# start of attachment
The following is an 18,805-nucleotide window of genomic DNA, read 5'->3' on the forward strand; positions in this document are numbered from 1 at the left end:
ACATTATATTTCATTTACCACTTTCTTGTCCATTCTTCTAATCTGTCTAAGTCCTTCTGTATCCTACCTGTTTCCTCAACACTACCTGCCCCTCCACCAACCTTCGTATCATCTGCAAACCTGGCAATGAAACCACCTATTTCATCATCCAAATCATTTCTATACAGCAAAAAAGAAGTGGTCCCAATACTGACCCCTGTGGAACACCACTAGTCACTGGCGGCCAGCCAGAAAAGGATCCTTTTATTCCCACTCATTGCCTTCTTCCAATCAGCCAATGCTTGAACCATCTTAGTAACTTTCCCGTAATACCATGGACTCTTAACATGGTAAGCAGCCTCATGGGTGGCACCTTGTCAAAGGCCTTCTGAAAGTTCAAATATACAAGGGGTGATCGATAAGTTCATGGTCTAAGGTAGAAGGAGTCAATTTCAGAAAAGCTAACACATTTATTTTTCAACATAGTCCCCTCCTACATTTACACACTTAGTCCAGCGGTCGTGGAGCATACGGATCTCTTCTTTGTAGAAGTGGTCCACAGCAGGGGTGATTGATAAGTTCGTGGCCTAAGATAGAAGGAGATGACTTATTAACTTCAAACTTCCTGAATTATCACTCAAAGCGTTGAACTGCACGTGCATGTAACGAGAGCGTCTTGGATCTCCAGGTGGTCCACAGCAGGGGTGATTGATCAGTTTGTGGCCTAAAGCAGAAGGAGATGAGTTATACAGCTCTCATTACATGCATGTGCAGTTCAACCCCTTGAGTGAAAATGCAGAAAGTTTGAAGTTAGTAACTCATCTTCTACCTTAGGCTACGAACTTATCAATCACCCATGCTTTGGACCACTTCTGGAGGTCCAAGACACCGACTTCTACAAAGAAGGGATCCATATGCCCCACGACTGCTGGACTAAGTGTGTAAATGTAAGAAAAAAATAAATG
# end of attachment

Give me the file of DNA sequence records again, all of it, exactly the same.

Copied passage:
The following is an 18,805-nucleotide window of genomic DNA, read 5'->3' on the forward strand; positions in this document are numbered from 1 at the left end:
ACATTATATTTCATTTACCACTTTCTTGTCCATTCTTCTAATCTGTCTAAGTCCTTCTGTATCCTACCTGTTTCCTCAACACTACCTGCCCCTCCACCAACCTTCGTATCATCTGCAAACCTGGCAATGAAACCACCTATTTCATCATCCAAATCATTTCTATACAGCAAAAAAGAAGTGGTCCCAATACTGACCCCTGTGGAACACCACTAGTCACTGGCGGCCAGCCAGAAAAGGATCCTTTTATTCCCACTCATTGCCTTCTTCCAATCAGCCAATGCTTGAACCATCTTAGTAACTTTCCCGTAATACCATGGACTCTTAACATGGTAAGCAGCCTCATGGGTGGCACCTTGTCAAAGGCCTTCTGAAAGTTCAAATATACAAGGGGTGATCGATAAGTTCATGGTCTAAGGTAGAAGGAGTCAATTTCAGAAAAGCTAACACATTTATTTTTCAACATAGTCCCCTCCTACATTTACACACTTAGTCCAGCGGTCGTGGAGCATACGGATCTCTTCTTTGTAGAAGTGGTCCACAGCAGGGGTGATTGATAAGTTCGTGGCCTAAGATAGAAGGAGATGACTTATTAACTTCAAACTTCCTGAATTATCACTCAAAGCGTTGAACTGCACGTGCATGTAACGAGAGCGTCTTGGATCTCCAGGTGGTCCACAGCAGGGGTGATTGATCAGTTTGTGGCCTAAAGCAGAAGGAGATGAGTTATACAGCTCTCATTACATGCATGTGCAGTTCAACCCCTTGAGTGAAAATGCAGAAAGTTTGAAGTTAGTAACTCATCTTCTACCTTAGGCTACGAACTTATCAATCACCCATGCTTTGGACCACTTCTGGAGGTCCAAGACACCGACTTCTACAAAGAAGGGATCCATATGCCCCACGACTGCTGGACTAAGTGTGTAAATGTAAGAAAAAAATAAATG